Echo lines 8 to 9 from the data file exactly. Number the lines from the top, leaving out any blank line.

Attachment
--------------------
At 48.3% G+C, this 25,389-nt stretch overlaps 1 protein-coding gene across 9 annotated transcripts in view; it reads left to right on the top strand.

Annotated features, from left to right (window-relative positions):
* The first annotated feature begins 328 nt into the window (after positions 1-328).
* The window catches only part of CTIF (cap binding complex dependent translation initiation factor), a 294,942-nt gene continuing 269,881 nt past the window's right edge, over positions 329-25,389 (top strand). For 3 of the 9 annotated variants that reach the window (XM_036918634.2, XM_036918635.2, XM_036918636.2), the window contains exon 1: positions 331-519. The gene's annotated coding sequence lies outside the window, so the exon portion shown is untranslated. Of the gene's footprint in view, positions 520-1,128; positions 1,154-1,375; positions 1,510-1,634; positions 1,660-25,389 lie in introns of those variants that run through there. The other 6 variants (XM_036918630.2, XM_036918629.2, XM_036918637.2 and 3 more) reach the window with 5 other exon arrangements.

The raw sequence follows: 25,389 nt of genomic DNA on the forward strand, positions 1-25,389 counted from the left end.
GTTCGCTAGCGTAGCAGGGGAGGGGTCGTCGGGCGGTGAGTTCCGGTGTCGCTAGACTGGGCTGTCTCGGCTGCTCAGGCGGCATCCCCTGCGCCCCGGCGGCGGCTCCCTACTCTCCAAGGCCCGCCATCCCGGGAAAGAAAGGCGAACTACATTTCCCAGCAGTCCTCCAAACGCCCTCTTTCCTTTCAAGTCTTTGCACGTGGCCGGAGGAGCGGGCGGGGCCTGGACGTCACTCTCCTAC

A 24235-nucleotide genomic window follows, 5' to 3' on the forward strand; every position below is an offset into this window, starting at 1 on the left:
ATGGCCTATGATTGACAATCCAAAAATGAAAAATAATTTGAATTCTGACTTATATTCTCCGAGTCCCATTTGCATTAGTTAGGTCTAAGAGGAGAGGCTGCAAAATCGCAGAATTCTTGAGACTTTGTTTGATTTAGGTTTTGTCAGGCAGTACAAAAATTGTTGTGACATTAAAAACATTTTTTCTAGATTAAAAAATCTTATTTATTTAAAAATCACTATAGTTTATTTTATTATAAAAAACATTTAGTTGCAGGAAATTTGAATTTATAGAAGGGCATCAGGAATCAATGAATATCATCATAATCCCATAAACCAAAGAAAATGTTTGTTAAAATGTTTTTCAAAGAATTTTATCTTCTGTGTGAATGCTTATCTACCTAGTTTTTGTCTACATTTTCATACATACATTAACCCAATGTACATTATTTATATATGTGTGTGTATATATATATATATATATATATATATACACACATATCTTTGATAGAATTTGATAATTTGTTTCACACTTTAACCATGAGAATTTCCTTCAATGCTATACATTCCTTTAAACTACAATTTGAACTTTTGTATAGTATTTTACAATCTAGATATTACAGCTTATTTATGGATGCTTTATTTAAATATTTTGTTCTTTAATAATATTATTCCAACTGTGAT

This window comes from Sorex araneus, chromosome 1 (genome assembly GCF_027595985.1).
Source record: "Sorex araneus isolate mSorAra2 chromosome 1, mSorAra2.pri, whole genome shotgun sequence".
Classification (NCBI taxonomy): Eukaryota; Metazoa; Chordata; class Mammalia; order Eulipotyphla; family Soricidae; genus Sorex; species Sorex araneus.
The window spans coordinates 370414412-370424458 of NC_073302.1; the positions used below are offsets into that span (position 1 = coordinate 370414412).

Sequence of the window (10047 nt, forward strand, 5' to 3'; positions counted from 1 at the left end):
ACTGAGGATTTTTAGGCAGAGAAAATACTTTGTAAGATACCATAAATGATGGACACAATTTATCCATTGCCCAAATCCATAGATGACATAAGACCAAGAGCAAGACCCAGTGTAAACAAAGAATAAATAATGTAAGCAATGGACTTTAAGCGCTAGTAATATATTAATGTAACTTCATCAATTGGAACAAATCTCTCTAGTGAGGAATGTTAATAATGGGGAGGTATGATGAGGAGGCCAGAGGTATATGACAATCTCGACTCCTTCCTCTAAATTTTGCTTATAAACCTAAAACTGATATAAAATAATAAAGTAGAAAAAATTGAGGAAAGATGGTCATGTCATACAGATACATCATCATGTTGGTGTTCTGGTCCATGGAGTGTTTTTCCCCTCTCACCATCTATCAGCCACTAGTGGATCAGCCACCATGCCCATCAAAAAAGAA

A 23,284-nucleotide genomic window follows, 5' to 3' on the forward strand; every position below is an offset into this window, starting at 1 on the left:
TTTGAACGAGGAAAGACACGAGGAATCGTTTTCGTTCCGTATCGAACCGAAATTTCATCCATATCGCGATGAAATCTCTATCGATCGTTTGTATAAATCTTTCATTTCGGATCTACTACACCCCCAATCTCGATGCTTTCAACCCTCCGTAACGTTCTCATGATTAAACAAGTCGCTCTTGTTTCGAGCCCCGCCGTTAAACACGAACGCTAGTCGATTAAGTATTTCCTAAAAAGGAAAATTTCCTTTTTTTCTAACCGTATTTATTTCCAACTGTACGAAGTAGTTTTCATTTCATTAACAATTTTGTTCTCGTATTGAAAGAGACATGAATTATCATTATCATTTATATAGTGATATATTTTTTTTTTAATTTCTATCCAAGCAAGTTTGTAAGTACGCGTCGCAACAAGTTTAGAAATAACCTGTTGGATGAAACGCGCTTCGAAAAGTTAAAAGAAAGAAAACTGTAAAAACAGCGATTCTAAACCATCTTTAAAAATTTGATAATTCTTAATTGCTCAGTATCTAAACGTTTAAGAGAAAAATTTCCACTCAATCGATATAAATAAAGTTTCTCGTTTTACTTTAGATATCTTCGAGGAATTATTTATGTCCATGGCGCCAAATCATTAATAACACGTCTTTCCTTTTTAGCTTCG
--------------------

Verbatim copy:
ATGGCCTATGATTGACAATCCAAAAATGAAAAATAATTTGAATTCTGACTTATATTCTCCGAGTCCCATTTGCATTAGTTAGGTCTAAGAGGAGAGGCTGCAAAATCGCAGAATTCTTGAGACTTTGTTTGATTTAGGTTTTGTCAGGCAGTACAAAAATTGTTGTGACATTAAAAACATTTTTTCTAGATTAAAAAATCTTATTTATTTAAAAATCACTATAGTTTATTTTATTATAAAAAACATTTAGTTGCAGGAAATTTGAATTTATAGAAGGGCATCAGGAATCAATGAATATCATCATAATCCCATAAACCAAAGAAAATGTTTGTTAAAATGTTTTTCAAAGAATTTTATCTTCTGTGTGAATGCTTATCTACCTAGTTTTTGTCTACATTTTCATACATACATTAACCCAATGTACATTATTTATATATGTGTGTGTATATATATATATATATATATATATATACACACATATCTTTGATAGAATTTGATAATTTGTTTCACACTTTAACCATGAGAATTTCCTTCAATGCTATACATTCCTTTAAACTACAATTTGAACTTTTGTATAGTATTTTACAATCTAGATATTACAGCTTATTTATGGATGCTTTATTTAAATATTTTGTTCTTTAATAATATTATTCCAACTGTGAT

This window comes from Sorex araneus, chromosome 1 (genome assembly GCF_027595985.1).